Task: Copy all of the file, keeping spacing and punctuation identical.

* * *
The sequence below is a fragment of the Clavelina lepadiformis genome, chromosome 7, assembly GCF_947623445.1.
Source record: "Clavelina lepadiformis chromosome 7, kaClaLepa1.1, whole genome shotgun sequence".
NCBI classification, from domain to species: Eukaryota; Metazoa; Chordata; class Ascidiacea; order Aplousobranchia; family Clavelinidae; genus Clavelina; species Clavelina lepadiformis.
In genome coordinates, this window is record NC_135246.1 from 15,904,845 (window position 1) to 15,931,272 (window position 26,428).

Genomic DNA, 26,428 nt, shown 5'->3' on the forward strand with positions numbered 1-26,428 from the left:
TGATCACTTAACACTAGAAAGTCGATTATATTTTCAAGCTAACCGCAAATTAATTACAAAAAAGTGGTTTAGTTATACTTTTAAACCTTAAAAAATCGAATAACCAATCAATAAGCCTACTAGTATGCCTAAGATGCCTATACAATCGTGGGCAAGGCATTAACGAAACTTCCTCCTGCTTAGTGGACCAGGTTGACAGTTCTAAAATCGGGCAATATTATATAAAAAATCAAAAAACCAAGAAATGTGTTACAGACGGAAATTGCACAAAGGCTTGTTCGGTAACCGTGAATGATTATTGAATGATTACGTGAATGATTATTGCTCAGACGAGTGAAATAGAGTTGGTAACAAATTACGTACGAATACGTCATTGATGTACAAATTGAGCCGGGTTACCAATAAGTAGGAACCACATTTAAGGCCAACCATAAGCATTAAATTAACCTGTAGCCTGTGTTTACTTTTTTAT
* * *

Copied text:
The sequence below is a fragment of the Clavelina lepadiformis genome, chromosome 7, assembly GCF_947623445.1.
Source record: "Clavelina lepadiformis chromosome 7, kaClaLepa1.1, whole genome shotgun sequence".
NCBI classification, from domain to species: Eukaryota; Metazoa; Chordata; class Ascidiacea; order Aplousobranchia; family Clavelinidae; genus Clavelina; species Clavelina lepadiformis.
In genome coordinates, this window is record NC_135246.1 from 15,904,845 (window position 1) to 15,931,272 (window position 26,428).

Genomic DNA, 26,428 nt, shown 5'->3' on the forward strand with positions numbered 1-26,428 from the left:
TGATCACTTAACACTAGAAAGTCGATTATATTTTCAAGCTAACCGCAAATTAATTACAAAAAAGTGGTTTAGTTATACTTTTAAACCTTAAAAAATCGAATAACCAATCAATAAGCCTACTAGTATGCCTAAGATGCCTATACAATCGTGGGCAAGGCATTAACGAAACTTCCTCCTGCTTAGTGGACCAGGTTGACAGTTCTAAAATCGGGCAATATTATATAAAAAATCAAAAAACCAAGAAATGTGTTACAGACGGAAATTGCACAAAGGCTTGTTCGGTAACCGTGAATGATTATTGAATGATTACGTGAATGATTATTGCTCAGACGAGTGAAATAGAGTTGGTAACAAATTACGTACGAATACGTCATTGATGTACAAATTGAGCCGGGTTACCAATAAGTAGGAACCACATTTAAGGCCAACCATAAGCATTAAATTAACCTGTAGCCTGTGTTTACTTTTTTAT